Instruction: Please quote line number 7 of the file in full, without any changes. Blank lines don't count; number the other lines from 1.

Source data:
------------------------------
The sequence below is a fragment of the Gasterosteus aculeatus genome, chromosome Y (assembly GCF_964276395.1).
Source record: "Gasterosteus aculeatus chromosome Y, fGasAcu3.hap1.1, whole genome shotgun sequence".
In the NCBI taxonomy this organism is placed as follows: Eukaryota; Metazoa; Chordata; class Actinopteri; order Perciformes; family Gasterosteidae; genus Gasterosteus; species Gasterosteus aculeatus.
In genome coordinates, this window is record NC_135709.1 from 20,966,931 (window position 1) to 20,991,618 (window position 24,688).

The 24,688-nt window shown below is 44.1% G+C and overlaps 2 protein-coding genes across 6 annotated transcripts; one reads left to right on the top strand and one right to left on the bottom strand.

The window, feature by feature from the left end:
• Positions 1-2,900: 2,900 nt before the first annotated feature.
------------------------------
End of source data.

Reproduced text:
• Positions 1-2,900: 2,900 nt before the first annotated feature.